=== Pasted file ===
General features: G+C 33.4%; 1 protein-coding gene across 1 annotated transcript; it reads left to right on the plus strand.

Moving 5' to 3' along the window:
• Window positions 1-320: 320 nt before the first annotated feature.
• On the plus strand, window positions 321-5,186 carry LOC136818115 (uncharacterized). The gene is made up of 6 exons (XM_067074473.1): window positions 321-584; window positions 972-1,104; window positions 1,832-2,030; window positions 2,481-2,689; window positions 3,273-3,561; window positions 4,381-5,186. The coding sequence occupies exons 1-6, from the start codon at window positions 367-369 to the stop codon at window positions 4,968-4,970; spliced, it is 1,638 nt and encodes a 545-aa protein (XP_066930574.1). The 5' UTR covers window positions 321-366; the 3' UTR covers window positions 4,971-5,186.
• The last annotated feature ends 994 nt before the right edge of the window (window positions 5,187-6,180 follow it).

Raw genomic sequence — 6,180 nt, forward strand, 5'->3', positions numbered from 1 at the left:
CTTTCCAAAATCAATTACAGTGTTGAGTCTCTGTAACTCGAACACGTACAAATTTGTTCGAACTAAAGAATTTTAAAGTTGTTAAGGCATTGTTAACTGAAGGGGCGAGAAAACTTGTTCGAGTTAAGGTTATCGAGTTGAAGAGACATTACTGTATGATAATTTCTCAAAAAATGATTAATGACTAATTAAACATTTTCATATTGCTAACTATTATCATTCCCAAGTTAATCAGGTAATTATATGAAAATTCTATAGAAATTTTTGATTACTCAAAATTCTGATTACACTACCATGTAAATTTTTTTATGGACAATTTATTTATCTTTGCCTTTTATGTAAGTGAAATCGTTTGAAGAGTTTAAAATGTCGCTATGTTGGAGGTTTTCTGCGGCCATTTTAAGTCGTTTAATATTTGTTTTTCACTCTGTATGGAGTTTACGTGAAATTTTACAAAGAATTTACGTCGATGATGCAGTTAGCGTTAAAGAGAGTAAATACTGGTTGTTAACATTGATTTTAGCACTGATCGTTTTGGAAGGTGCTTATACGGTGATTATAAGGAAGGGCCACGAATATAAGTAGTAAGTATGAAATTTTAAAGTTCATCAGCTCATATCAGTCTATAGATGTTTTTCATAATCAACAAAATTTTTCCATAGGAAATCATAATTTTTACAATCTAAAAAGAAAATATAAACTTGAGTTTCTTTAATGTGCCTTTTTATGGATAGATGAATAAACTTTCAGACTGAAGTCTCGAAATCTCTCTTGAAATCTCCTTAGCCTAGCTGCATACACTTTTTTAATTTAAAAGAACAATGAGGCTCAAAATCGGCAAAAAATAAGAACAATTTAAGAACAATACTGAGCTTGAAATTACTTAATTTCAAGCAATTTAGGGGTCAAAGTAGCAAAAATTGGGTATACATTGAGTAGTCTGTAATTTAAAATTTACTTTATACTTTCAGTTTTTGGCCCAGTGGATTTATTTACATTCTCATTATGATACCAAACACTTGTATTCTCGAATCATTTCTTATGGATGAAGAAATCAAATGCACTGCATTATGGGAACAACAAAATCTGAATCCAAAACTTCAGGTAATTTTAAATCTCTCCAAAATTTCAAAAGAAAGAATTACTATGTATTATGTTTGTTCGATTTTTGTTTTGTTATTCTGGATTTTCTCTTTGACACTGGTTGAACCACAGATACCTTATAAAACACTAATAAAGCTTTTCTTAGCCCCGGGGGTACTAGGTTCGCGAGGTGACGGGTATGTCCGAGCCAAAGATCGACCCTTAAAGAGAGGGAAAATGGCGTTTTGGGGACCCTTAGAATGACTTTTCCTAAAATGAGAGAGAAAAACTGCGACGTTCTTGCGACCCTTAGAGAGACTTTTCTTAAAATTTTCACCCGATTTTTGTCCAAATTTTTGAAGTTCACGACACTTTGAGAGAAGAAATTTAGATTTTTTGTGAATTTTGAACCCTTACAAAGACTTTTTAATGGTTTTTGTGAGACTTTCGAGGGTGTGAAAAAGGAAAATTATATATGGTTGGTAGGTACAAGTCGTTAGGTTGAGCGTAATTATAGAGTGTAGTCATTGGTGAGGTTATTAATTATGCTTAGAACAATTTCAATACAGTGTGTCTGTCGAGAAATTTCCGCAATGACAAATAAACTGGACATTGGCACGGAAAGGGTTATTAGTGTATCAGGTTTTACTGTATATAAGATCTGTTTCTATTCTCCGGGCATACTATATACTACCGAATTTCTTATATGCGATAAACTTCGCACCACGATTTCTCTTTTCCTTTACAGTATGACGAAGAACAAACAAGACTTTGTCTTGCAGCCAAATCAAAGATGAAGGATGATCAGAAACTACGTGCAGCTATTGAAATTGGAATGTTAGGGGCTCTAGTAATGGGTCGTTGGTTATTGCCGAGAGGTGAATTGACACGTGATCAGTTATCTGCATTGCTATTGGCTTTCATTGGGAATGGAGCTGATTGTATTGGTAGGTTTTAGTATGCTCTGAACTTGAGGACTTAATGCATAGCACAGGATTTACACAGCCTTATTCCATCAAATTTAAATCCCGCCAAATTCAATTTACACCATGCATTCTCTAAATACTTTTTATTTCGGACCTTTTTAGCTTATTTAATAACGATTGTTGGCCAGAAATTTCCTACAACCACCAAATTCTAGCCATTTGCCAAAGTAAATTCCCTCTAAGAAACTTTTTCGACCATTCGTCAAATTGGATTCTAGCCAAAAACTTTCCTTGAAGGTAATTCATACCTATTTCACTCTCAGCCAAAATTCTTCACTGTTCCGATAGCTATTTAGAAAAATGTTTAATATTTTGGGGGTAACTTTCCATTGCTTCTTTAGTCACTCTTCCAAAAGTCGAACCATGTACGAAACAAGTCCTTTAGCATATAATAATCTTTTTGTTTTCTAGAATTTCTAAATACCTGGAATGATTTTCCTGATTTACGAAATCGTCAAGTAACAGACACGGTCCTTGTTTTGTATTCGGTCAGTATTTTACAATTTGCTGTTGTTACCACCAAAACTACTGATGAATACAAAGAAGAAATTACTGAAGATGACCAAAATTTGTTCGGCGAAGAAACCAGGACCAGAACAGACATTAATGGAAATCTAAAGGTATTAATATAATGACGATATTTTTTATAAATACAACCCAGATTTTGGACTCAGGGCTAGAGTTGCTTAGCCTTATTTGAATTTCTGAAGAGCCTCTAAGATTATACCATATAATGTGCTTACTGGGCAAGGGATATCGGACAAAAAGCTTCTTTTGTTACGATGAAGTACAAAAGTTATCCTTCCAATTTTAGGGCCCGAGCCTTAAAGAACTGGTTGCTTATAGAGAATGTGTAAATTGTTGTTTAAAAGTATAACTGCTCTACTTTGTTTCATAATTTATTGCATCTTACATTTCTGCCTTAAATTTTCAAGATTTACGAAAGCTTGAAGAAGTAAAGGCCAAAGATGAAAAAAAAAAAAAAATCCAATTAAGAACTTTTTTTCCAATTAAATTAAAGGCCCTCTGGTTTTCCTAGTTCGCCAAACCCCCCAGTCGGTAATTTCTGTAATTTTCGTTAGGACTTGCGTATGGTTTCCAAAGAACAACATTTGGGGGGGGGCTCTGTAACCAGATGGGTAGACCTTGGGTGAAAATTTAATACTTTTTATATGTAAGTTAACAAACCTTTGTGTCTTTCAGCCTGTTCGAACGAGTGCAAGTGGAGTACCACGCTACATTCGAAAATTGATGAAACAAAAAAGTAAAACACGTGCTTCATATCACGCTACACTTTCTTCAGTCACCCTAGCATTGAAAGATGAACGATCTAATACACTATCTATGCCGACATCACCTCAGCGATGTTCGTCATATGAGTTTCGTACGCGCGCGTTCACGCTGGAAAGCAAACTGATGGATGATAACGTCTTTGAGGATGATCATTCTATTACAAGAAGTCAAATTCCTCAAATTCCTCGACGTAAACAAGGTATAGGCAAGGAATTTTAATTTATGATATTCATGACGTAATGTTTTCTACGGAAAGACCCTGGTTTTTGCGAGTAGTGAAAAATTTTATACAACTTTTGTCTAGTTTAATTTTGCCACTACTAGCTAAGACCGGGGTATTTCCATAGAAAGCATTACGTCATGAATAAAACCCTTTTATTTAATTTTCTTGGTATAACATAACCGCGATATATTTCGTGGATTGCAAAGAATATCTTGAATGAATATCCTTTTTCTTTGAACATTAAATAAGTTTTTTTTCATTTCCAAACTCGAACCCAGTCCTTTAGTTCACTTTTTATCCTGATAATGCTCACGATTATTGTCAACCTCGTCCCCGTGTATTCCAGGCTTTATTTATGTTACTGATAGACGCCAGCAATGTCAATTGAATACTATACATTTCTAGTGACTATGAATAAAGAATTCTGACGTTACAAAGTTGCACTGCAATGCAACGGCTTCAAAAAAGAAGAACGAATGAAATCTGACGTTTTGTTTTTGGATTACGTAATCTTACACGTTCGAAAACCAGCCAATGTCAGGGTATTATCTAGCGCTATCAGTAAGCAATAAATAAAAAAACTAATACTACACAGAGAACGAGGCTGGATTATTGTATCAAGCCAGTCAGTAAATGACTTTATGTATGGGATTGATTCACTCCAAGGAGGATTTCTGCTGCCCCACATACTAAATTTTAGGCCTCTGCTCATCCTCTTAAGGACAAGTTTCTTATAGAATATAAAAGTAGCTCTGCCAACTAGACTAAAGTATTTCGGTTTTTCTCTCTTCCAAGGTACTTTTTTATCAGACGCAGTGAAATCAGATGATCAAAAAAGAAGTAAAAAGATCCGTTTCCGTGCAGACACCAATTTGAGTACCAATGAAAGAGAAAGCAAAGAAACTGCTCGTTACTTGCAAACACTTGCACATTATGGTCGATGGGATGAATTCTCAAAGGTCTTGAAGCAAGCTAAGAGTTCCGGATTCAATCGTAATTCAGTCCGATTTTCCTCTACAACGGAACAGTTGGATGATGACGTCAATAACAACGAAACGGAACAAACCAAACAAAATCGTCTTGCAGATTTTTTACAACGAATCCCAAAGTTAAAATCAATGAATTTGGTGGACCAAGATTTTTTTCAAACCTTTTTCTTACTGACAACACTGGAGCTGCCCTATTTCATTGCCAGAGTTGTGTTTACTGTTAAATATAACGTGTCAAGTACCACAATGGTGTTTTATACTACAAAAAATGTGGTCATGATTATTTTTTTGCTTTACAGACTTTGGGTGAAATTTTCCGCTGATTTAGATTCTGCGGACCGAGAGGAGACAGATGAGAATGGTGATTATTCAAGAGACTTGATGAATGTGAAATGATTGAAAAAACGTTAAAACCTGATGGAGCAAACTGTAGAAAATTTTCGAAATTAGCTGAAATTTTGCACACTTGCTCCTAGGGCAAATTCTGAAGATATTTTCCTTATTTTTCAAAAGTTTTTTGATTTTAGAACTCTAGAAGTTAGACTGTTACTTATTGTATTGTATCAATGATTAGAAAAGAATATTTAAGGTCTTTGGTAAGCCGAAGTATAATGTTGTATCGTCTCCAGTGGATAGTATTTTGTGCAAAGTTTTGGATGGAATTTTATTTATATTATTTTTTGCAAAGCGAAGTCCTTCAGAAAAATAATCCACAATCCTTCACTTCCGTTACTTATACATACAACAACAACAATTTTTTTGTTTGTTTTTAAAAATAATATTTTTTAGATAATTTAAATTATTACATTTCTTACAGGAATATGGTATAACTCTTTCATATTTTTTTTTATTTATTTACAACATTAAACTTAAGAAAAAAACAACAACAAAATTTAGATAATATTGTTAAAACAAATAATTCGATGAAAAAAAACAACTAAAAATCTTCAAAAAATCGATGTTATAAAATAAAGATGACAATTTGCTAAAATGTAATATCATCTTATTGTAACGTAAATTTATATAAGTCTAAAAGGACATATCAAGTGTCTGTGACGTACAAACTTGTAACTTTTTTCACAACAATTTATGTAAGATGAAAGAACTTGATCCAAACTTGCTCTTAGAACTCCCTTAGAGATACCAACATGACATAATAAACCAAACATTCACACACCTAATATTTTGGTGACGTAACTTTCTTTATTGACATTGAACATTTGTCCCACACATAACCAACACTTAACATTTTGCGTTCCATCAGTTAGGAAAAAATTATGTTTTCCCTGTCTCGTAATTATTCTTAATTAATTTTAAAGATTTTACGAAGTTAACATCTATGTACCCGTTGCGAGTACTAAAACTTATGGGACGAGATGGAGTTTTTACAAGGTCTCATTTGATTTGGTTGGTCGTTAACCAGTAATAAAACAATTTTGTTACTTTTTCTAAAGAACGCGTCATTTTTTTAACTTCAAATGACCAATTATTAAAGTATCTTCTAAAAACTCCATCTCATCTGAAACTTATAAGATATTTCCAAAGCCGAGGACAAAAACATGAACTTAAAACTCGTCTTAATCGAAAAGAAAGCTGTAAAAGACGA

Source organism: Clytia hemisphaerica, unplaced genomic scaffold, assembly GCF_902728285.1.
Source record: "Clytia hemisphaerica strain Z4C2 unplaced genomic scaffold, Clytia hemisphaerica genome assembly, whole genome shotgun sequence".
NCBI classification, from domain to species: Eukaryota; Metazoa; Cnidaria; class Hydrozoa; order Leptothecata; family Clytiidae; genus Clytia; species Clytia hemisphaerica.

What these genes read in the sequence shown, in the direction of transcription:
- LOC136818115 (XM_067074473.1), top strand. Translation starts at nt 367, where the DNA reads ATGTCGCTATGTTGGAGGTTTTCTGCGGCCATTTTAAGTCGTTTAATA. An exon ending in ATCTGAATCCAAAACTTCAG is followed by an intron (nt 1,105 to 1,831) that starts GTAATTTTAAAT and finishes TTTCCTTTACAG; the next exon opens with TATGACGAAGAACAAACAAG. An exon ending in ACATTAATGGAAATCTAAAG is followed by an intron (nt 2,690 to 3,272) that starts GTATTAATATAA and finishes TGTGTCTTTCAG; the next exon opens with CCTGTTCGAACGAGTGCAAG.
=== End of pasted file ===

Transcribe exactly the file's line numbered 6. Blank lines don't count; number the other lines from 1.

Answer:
Raw genomic sequence — 6,180 nt, forward strand, 5'->3', positions numbered from 1 at the left: